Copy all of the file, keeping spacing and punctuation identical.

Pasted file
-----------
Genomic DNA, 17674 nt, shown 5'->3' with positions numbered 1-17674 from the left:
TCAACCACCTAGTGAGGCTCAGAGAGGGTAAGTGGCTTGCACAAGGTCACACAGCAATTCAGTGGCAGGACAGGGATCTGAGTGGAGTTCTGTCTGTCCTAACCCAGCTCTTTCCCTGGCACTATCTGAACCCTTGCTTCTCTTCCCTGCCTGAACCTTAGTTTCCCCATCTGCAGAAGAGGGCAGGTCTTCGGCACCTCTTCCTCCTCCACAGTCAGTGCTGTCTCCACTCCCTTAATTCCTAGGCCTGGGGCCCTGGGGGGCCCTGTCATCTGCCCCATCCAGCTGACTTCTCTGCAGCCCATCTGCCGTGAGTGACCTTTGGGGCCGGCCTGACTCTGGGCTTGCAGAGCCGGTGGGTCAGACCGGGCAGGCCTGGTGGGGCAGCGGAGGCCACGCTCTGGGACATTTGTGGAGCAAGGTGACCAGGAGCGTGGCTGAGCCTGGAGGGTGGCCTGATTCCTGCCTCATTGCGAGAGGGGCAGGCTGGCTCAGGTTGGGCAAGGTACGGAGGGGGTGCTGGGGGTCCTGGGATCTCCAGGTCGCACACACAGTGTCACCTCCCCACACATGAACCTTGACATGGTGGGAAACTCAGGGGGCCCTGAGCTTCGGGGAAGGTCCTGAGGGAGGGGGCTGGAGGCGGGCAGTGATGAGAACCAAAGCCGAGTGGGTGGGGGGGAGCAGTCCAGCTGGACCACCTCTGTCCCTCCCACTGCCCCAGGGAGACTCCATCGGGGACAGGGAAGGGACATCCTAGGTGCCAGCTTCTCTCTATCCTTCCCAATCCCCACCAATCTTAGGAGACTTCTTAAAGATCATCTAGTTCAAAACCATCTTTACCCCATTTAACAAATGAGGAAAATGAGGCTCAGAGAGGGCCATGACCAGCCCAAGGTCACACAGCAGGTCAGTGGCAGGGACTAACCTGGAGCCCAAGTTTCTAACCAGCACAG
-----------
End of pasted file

Genomic DNA, 17674 nt, shown 5'->3' with positions numbered 1-17674 from the left:
TCAACCACCTAGTGAGGCTCAGAGAGGGTAAGTGGCTTGCACAAGGTCACACAGCAATTCAGTGGCAGGACAGGGATCTGAGTGGAGTTCTGTCTGTCCTAACCCAGCTCTTTCCCTGGCACTATCTGAACCCTTGCTTCTCTTCCCTGCCTGAACCTTAGTTTCCCCATCTGCAGAAGAGGGCAGGTCTTCGGCACCTCTTCCTCCTCCACAGTCAGTGCTGTCTCCACTCCCTTAATTCCTAGGCCTGGGGCCCTGGGGGGCCCTGTCATCTGCCCCATCCAGCTGACTTCTCTGCAGCCCATCTGCCGTGAGTGACCTTTGGGGCCGGCCTGACTCTGGGCTTGCAGAGCCGGTGGGTCAGACCGGGCAGGCCTGGTGGGGCAGCGGAGGCCACGCTCTGGGACATTTGTGGAGCAAGGTGACCAGGAGCGTGGCTGAGCCTGGAGGGTGGCCTGATTCCTGCCTCATTGCGAGAGGGGCAGGCTGGCTCAGGTTGGGCAAGGTACGGAGGGGGTGCTGGGGGTCCTGGGATCTCCAGGTCGCACACACAGTGTCACCTCCCCACACATGAACCTTGACATGGTGGGAAACTCAGGGGGCCCTGAGCTTCGGGGAAGGTCCTGAGGGAGGGGGCTGGAGGCGGGCAGTGATGAGAACCAAAGCCGAGTGGGTGGGGGGGAGCAGTCCAGCTGGACCACCTCTGTCCCTCCCACTGCCCCAGGGAGACTCCATCGGGGACAGGGAAGGGACATCCTAGGTGCCAGCTTCTCTCTATCCTTCCCAATCCCCACCAATCTTAGGAGACTTCTTAAAGATCATCTAGTTCAAAACCATCTTTACCCCATTTAACAAATGAGGAAAATGAGGCTCAGAGAGGGCCATGACCAGCCCAAGGTCACACAGCAGGTCAGTGGCAGGGACTAACCTGGAGCCCAAGTTTCTAACCAGCACAG